Though the flash of the spectacular $53.9 million sale of van Gogh's "Irises" at Sotheby's in New York last week blinded almost everyone, there were at least a few who averted their eyes long enough to notice the $3.3 million an unidentified U.S. private collector paid for Georges Braque's "Music" (now called "Le Violon"), which the Phillips Collection had put on the block.
Though the sum was paltry compared with the big sale that night -- and at the low end of the $3 million to $4 million the Phillips expected -- gallery Director Laughlin Phillips said he is satisfied with the sale. "We are fortunate that the Braque will stay in the United States," he said after the auction. "Of course, one always hopes for more. Aside from the van Gogh, it was a sluggish auction."
The money earned must go into an acquisition fund, according to the rules of the Association of Art Museum Directors, which stipulates that all proceeds from sales must be spent on other works. The Phillips would rather use the funds for conservation, scholarship and catalogues. As a compromise, the gallery proposes to keep the millions in an acquisition fund and use the income from it for curatorial purposes.
Will the gallery use the fund itself for buying more pictures? "Not at this stage -- we have no pressing needs," said Phillips. Not likely either, considering the mile-high prices for art these days, making $3 million a drop in a bottomless bucket.
More acquisition money could be made from additional deaccessions, but Phillips would only hold out that possibility for some of the never-shown paintings of the collection's 2,000 works. "There are no plans now," he said, perhaps recovering from the loss of the Braque. Very few museums like to see any work go. "It's an obvious loss," Phillips said. "But I'm happy with the thought that it will ultimately serve the best interests of the collection."
Poet Lore, a local poetry magazine, will get new leadership this week as the Writer's Center takes over literary and publishing oversight from Heldref Publications.
The quarterly, which has published the work of such writers as F. Scott Fitzgerald and Ezra Pound, has changed hands and locations many times since its founding in 1889. For the last 10 years, it has been put out by Heldref, a local nonprofit company that also publishes 45 academic and scholarly journals. Heldref approached the Writer's Center, a 2,000-member writers' support group in Bethesda, about taking it over.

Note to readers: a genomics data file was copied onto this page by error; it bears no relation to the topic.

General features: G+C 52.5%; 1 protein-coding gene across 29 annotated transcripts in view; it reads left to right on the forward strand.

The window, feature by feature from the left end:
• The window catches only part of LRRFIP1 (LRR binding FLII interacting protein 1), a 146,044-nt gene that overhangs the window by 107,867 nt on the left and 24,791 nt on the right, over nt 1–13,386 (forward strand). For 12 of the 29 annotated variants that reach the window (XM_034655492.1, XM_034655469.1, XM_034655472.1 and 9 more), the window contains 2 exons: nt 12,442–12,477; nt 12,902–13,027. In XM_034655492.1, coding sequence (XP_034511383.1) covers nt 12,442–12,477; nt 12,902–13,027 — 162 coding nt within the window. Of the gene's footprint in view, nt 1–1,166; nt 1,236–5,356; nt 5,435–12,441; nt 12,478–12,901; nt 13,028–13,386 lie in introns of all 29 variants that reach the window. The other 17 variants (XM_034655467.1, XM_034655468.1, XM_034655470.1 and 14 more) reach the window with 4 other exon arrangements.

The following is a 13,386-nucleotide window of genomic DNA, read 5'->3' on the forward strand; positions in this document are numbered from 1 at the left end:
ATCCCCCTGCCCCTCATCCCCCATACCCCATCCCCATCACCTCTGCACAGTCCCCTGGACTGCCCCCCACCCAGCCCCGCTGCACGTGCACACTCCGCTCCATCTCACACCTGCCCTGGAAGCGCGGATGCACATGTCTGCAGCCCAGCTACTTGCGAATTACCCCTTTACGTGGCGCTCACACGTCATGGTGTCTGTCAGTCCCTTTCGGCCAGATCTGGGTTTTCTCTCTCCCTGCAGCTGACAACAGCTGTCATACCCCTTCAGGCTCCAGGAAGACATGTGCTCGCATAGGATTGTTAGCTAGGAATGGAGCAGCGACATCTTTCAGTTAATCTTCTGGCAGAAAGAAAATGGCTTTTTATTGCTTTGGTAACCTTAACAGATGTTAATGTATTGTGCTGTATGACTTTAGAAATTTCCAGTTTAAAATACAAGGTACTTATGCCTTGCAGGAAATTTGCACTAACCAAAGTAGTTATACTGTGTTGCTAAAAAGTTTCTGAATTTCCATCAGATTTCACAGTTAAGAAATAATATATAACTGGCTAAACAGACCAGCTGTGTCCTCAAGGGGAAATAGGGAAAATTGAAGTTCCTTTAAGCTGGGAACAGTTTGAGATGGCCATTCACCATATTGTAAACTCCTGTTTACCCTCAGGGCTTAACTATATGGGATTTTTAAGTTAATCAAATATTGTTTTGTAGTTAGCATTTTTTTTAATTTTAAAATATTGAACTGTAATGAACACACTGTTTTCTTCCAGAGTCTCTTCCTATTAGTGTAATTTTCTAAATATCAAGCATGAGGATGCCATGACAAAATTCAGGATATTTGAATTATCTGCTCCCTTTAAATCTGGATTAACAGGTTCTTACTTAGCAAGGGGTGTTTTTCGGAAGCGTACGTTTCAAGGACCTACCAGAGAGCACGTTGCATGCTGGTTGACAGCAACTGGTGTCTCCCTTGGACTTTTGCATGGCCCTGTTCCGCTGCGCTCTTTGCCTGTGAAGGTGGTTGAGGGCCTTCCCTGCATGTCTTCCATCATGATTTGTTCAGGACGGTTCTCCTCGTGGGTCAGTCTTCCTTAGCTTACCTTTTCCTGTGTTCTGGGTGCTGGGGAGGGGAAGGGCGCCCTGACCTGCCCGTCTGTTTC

"We're excited about having Poet Lore in a writers' organization," says Executive Editor Philip Jason. "It's a more electric environment that will bring a new infusion of ideas." Jason and fellow executive editors Barbara Lefcowitz and Roland Flint hope to use volunteers from the center to help them put out a better publication. "Having people really excited about the product will improve the quality," says Jason.
Actually, very little should change in the switch-over. All the current editors have worked on Poet Lore for years, and the staff will not change. Heldref also will continue to help fund the magazine with an annual grant, and will take back the publication if it does not succeed at the center.
Success, of course, is gauged a little differently at literary magazines, which are notorious financial black holes. Jason hopes to extend the readership and size. About 700 copies of the publication and its 140 poems go out to subscribers each quarter. With the magazine's centennial only two years away, Poet Lore will begin reprinting poems from past issues, including some from the 1889 original.
The transfer will be kicked off with a party this Saturday at 8 p.m. at Christ Lutheran Church in Bethesda.
The Prettiest Date
In the worth-the-price department, the 1988 Original Print Calendar ($75) is now available. Twenty-nine members of the Washington Area Printmakers collaborated to produce the eclectic collection of screen prints, linocuts, intaglios, etchings and even computer prints. The finely crafted work in the group's ninth calendar ranges from a solemn, bundled-up woman leaning by a colorful window for January, through a menacing black-and-white horse on a carousel for July, to a smooth winter scene in Rock Creek Park for December. All the works are numbered and signed by the artists. The high quality is apparent throughout, and if looks aren't reassuring enough, know that previous editions are in the Library of Congress, the National Museum of American History and the National Museum of Women in the Arts. To get this year's, call Betty MacDonald at (703) 790-5568.
Thursday through Saturday at 8 p.m., a group of lawyers will make fools of themselves for a good cause: to benefit the Dance Exchange. The Law and Arts Committee of the Young Lawyers Section of the Bar Association of the District of Columbia will sing, dance and put on skits in an original variety show called "Probable Flaws" (as in "probable cause"). It's at the Duke Ellington School of the Arts; call 223-6600 for information.
And if you want to bid in an auction that won't set you back zillions, try the Washington Project for the Arts' eighth annual art auction on Sunday. On sale to benefit the WPA will be works by such local greats as Gene Davis, Leon Berkowitz and Sam Gilliam. The auction, with guest auctioneer William Ruprecht of Sotheby's (where the $53.9 million van Gogh was sold), starts at 7:30 p.m. All works will be on display from Tuesday through Saturday, 11 a.m. to 9 p.m.